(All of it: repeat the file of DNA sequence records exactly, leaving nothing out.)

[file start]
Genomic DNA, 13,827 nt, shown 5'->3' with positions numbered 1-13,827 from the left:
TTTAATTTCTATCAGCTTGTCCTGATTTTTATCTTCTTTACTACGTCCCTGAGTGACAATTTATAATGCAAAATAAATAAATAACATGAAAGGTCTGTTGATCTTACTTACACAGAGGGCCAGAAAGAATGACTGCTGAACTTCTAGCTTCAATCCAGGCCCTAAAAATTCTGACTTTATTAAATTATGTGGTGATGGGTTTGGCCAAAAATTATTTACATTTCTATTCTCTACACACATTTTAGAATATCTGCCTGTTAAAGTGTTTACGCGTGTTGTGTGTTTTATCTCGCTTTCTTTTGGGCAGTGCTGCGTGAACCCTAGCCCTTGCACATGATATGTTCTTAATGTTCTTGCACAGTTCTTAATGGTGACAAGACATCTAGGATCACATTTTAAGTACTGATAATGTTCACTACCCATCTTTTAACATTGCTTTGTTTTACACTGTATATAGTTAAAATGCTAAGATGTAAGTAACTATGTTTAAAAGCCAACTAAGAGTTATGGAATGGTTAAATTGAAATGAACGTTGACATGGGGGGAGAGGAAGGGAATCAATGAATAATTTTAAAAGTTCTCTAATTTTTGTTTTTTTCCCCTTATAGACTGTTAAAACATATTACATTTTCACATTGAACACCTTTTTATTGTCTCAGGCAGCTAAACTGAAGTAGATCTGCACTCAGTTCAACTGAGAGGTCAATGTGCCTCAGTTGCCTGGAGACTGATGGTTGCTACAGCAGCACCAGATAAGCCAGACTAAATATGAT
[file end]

Genomic DNA, 13,827 nt, shown 5'->3' with positions numbered 1-13,827 from the left:
TTTAATTTCTATCAGCTTGTCCTGATTTTTATCTTCTTTACTACGTCCCTGAGTGACAATTTATAATGCAAAATAAATAAATAACATGAAAGGTCTGTTGATCTTACTTACACAGAGGGCCAGAAAGAATGACTGCTGAACTTCTAGCTTCAATCCAGGCCCTAAAAATTCTGACTTTATTAAATTATGTGGTGATGGGTTTGGCCAAAAATTATTTACATTTCTATTCTCTACACACATTTTAGAATATCTGCCTGTTAAAGTGTTTACGCGTGTTGTGTGTTTTATCTCGCTTTCTTTTGGGCAGTGCTGCGTGAACCCTAGCCCTTGCACATGATATGTTCTTAATGTTCTTGCACAGTTCTTAATGGTGACAAGACATCTAGGATCACATTTTAAGTACTGATAATGTTCACTACCCATCTTTTAACATTGCTTTGTTTTACACTGTATATAGTTAAAATGCTAAGATGTAAGTAACTATGTTTAAAAGCCAACTAAGAGTTATGGAATGGTTAAATTGAAATGAACGTTGACATGGGGGGAGAGGAAGGGAATCAATGAATAATTTTAAAAGTTCTCTAATTTTTGTTTTTTTCCCCTTATAGACTGTTAAAACATATTACATTTTCACATTGAACACCTTTTTATTGTCTCAGGCAGCTAAACTGAAGTAGATCTGCACTCAGTTCAACTGAGAGGTCAATGTGCCTCAGTTGCCTGGAGACTGATGGTTGCTACAGCAGCACCAGATAAGCCAGACTAAATATGAT